More Parents Are Naming Their Babies After Healthy Foods
Are Kale, Kiwi and Clementine coming to eat Jackson and Sophia’s lunch?
What’s in a name? Well, naming trends can reflect a culture’s interests and values, and one takeaway from a just-released list of the most popular baby names for 2018 is this: Millennial and Gen Z parents are so into the trend toward healthier eating that they’re giving their newborns names inspired by fruits, veggies, herbs and spices.
Jackson and Sophia topped BabyCenter’s annual lists of popular baby names for boys and girls (for the sixth and ninth straight year, respectively), but Jackson and Sophia may want to watch their backs: Names associated with foods are on the rise.
The number of parents who named their baby girls Kale rose 35 percent in 2018, while Kiwi, Maple and Clementine climbed 40 percent, 32 percent and 15 percent, respectively, according to BabyCenter. The number of baby girls named Saffron rose 31 percent, while 20 percent more girls were named Rosemary and 15 percent more boys were named Sage in 2018 than in the previous year.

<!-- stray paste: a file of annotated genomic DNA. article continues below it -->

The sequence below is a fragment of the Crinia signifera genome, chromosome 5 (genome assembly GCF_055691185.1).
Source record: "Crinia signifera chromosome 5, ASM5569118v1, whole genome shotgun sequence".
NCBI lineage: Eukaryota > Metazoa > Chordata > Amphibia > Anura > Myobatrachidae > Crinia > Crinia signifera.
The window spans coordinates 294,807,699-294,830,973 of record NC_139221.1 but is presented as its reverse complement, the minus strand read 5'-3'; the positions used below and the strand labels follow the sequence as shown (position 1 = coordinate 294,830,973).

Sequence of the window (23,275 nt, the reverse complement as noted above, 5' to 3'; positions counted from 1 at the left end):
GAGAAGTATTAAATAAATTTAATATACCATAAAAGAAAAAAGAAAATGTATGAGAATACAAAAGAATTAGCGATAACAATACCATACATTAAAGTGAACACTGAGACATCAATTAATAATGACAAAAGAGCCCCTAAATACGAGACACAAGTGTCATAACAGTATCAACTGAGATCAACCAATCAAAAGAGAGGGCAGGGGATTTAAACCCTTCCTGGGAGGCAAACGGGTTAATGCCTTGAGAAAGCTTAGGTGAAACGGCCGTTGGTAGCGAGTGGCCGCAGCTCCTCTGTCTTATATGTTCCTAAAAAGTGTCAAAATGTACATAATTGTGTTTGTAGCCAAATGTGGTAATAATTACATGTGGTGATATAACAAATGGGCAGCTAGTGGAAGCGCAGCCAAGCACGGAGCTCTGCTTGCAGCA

"Parents are inspired by the things they love as well as the sound of a name," Linda Murray, BabyCenter's senior vice president of consumer experience and global editor in chief, said in a press release. "In the past, we'd look to the Bible or royalty for name inspiration. Today's parents turn to other sources.” Like, say, their kitchen pantry, countertop or crisper.
Murray contends this tendency toward unusual monikers is part of a long-term trend.
“We've had two decades plus of 'unique' names, and anything goes,” she said. “It's not like the days when every other baby was named Jessica, Jason, or Jennifer."
Tasteful or not, food-inspired names are not the only trend spotlighted by BabyCenter. Names inspired by the popular game Fortnite (Ramirez, Leviathan, Bunny, Rogue) and the Kardashian-Jenner clan (Stormi, Dream, Saint, Reign) are also on the rise.
Hmmm. Maybe it’s time to bring back Jessica and Jason after all?